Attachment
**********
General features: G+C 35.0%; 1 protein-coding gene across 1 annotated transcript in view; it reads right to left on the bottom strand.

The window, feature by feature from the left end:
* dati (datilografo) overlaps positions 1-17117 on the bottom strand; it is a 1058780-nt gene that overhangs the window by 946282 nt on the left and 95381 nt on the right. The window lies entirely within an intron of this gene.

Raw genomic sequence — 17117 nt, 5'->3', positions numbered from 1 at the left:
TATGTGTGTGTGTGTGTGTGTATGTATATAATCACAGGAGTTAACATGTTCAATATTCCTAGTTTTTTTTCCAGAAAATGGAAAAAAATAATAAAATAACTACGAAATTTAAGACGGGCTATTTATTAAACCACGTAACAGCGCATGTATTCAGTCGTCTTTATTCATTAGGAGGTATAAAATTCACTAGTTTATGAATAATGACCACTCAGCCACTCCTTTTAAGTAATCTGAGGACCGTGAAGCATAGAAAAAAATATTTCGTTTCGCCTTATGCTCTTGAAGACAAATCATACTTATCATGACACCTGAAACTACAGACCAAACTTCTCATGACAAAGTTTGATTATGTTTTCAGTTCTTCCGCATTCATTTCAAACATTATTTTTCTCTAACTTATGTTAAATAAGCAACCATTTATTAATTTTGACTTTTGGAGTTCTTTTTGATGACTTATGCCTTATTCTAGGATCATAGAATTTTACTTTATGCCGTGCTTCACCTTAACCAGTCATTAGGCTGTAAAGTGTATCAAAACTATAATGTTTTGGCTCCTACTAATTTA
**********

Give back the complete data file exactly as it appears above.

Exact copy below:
General features: G+C 35.0%; 1 protein-coding gene across 1 annotated transcript in view; it reads right to left on the bottom strand.

The window, feature by feature from the left end:
* dati (datilografo) overlaps positions 1-17117 on the bottom strand; it is a 1058780-nt gene that overhangs the window by 946282 nt on the left and 95381 nt on the right. The window lies entirely within an intron of this gene.

Raw genomic sequence — 17117 nt, 5'->3', positions numbered from 1 at the left:
TATGTGTGTGTGTGTGTGTGTATGTATATAATCACAGGAGTTAACATGTTCAATATTCCTAGTTTTTTTTCCAGAAAATGGAAAAAAATAATAAAATAACTACGAAATTTAAGACGGGCTATTTATTAAACCACGTAACAGCGCATGTATTCAGTCGTCTTTATTCATTAGGAGGTATAAAATTCACTAGTTTATGAATAATGACCACTCAGCCACTCCTTTTAAGTAATCTGAGGACCGTGAAGCATAGAAAAAAATATTTCGTTTCGCCTTATGCTCTTGAAGACAAATCATACTTATCATGACACCTGAAACTACAGACCAAACTTCTCATGACAAAGTTTGATTATGTTTTCAGTTCTTCCGCATTCATTTCAAACATTATTTTTCTCTAACTTATGTTAAATAAGCAACCATTTATTAATTTTGACTTTTGGAGTTCTTTTTGATGACTTATGCCTTATTCTAGGATCATAGAATTTTACTTTATGCCGTGCTTCACCTTAACCAGTCATTAGGCTGTAAAGTGTATCAAAACTATAATGTTTTGGCTCCTACTAATTTA